Common Adverse Events and What to Do About Them

image_blog_adverse_events.jpgNow that the Patient Safety Act is a mandatory requirement for all pharmacies throughout the nation, pharmacies for Medicare Part D must now record all adverse events, also known as quality related events (QRE), and properly document those outcomes.

What is an adverse event?

The most common cause of an adverse event for a pharmacy can be when a patient is given a wrong medication or wrong dosage, and either leaves the facility or the patient takes it. As part of the Patient Safety Act, the pharmacy is responsible for identifying the cause of the adverse event, documenting the adverse event and implementing a process so the event can be avoided in the future.

What are the top examples of adverse events in a pharmacy?

Here's a list of the most common examples of adverse event drug reactions found in a pharmacy. Print out this list and share it with your staff so you can better train your team to catch and avoid these outcomes.

Common Adverse Event Drug Reactions from the Physician:

  • Physician’s written prescription is hard to read or incorrect
  • Physician staff called in the wrong prescription
  • Incorrect Sound-A-Like prescription is filled

Common Adverse Event Drug Reactions from the Pharmacy Intake Process:

  • Staff did not understand the verbal order or written prescription
  • Staff entered the incorrect drug and/or dosage strength
  • Staff entered the incorrect prescription instructions

Common Adverse Event Drug Reactions from the Pharmacy Fill Process:

  • Incorrect drug pulled from the shelf
  • Sound-A-Like/Look-A-Like drug pulled from the shelf
  • Incorrect medication placed in the vial
  • Pharmacy label has the incorrect prescription instructions
  • Medication is placed in the wrong patient’s prescription bag

Common Adverse Event Drug Reactions from Pharmacy Clerks and Delivery Drivers:

  • Clerk doesn’t double-check the prescription and gives the medication to the wrong person
  • Delivery driver delivers medications to the wrong patient

What is a serious adverse event?

In most pharmacy operations, a patient contacts the pharmacy and states that the medication didn’t look right or that he or she got sick from the medication. In this case, the patient usually returns to the pharmacy to determine the next steps. Often the pharmacy can look at the given medication and determine that the wrong medication was given to the patient. In some cases, patients have a serious adverse event and need to go to the hospital before an action can be corrected with the pharmacy. In rare cases of serious adverse events, patients have had a severe drug reaction and died. In those unfortunate cases, the typical cause is that the patient did not reveal that he or she was on other medications from another doctor and there was a direct interaction, causing a fatal reaction.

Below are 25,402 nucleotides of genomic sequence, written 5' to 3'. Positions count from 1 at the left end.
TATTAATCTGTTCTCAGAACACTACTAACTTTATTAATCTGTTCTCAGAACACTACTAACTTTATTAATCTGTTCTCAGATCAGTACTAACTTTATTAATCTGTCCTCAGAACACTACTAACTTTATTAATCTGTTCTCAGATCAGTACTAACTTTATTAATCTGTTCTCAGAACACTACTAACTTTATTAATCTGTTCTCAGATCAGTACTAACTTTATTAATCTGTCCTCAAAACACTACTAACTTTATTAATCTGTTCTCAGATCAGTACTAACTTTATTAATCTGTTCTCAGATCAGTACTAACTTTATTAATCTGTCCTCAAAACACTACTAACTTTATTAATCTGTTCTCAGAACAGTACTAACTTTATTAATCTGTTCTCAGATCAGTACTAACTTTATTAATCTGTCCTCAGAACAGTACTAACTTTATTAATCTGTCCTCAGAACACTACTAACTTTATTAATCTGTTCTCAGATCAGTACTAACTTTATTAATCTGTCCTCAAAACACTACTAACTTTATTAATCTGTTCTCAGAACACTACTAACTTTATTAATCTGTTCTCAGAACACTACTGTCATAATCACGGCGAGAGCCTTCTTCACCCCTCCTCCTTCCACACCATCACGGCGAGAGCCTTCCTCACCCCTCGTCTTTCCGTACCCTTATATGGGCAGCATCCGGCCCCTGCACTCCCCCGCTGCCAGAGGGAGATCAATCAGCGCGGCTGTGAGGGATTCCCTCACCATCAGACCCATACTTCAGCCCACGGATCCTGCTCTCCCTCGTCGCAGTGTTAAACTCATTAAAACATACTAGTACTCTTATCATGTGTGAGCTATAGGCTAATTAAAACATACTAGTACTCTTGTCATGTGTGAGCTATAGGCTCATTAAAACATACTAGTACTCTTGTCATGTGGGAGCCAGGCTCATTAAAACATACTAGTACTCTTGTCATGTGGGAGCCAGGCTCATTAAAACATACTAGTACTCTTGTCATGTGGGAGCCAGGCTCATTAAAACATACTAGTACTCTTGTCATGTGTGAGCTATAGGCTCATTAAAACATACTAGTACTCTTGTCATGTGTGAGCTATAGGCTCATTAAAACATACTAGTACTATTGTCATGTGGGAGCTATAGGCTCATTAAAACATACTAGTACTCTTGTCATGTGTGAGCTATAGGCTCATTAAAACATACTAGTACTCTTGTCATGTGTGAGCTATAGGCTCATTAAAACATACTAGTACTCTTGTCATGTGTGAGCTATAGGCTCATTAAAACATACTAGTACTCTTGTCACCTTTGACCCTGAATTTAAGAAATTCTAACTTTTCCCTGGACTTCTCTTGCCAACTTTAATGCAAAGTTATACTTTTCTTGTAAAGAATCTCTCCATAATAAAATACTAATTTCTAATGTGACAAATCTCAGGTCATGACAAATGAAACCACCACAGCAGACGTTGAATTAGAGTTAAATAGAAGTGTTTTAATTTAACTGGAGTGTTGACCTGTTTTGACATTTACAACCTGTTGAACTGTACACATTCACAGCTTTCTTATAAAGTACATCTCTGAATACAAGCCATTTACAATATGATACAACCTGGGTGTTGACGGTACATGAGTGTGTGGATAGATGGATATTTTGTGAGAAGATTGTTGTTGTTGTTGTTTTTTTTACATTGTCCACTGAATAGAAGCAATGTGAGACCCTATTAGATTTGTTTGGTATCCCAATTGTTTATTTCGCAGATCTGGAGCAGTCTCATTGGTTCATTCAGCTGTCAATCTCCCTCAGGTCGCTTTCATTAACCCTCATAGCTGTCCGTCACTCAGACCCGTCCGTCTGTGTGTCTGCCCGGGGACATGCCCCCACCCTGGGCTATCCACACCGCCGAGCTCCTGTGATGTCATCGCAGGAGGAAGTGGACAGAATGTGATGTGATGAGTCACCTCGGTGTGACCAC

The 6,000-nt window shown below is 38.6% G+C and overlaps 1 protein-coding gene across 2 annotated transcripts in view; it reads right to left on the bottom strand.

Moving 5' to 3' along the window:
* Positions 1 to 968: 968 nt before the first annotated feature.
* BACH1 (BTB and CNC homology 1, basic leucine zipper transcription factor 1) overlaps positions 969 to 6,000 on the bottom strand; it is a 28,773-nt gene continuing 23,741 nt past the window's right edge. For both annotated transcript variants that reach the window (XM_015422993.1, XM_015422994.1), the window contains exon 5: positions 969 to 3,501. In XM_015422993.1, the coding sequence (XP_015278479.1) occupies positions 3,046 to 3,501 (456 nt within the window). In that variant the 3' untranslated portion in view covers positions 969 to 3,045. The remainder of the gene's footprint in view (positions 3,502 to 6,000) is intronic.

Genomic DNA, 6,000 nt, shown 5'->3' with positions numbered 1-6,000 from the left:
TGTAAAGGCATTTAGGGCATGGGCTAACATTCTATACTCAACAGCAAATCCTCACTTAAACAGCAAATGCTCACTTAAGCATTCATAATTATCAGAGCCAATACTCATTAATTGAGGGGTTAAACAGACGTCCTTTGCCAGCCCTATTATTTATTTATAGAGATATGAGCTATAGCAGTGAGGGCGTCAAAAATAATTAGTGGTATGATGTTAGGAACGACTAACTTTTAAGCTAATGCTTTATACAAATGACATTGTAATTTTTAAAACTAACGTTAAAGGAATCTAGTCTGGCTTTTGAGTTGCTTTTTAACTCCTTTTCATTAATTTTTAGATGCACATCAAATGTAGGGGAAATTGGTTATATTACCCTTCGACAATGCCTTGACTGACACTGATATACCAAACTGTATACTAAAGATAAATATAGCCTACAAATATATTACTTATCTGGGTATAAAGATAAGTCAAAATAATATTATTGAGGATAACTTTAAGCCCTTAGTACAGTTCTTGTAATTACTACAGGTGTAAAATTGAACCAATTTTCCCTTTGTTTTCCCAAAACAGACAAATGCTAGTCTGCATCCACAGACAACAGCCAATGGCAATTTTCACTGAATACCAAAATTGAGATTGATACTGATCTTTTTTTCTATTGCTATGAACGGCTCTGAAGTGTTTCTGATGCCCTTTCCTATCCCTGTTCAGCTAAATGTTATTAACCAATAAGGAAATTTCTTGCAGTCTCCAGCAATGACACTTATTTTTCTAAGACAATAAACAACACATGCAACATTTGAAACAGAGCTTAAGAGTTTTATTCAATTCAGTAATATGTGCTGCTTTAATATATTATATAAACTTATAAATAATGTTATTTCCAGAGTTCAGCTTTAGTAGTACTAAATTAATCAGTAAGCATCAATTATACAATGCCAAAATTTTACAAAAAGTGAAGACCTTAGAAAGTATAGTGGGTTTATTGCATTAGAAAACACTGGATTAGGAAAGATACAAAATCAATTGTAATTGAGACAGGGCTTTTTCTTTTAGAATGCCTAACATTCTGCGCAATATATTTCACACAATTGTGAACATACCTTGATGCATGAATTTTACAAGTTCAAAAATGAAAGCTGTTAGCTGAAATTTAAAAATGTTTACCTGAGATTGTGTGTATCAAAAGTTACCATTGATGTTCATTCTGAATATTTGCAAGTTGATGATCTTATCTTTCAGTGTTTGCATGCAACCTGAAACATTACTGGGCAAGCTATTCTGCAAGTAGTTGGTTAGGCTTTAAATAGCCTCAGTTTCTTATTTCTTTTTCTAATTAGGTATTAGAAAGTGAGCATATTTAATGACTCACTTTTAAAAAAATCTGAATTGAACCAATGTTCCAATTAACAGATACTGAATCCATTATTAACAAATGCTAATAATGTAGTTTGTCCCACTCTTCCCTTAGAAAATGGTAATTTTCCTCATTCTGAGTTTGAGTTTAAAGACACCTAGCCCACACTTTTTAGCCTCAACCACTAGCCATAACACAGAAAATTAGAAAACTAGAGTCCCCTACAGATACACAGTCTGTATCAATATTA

What happens when an adverse event leads to an injury or death?

When someone is injured and/or dies from a misfill or an adverse event, there is generally going to be a lawsuit. This situation can put your pharmacy at extreme risk and is where proper Quality Related Event documentation is extremely important. It's also a situation where using a Patient Safety Organization (PSO) is vital and can save your pharmacy.  

What should my pharmacy do if an adverse event is discovered?

The first thing to do is develop a Quality Related Event Report!

The Quality Related Event Report should document:

  • Report date
  • Date of event
  • Date event was detected
  • Prescription number
  • Type of event
  • Severity level
  • Workflow step
  • Where detected
  • Corrective Action Recommendation

If you have any questions about preventing adverse events or avoiding risks in your pharmacy, please contact our compliance strategists. Our Compliance Strategists are here to help you discover what your business is missing in order to be in full compliance. Our team will help you shine light on any compliance gaps and risks your business may have as well as share what helpful resources you may already have access to. After speaking to our team you'll feel knowledgeable and confident to take the next steps for your business to be 100% compliant. 


Jenny Schell

Jenny is a Board Certified DME Specialist and for the last 9 years has assisted independent pharmacies, home health care facilities, medical supply companies, physicians and small healthcare practices in choosing the best comprehensive customized healthcare compliance and consulting services they require.

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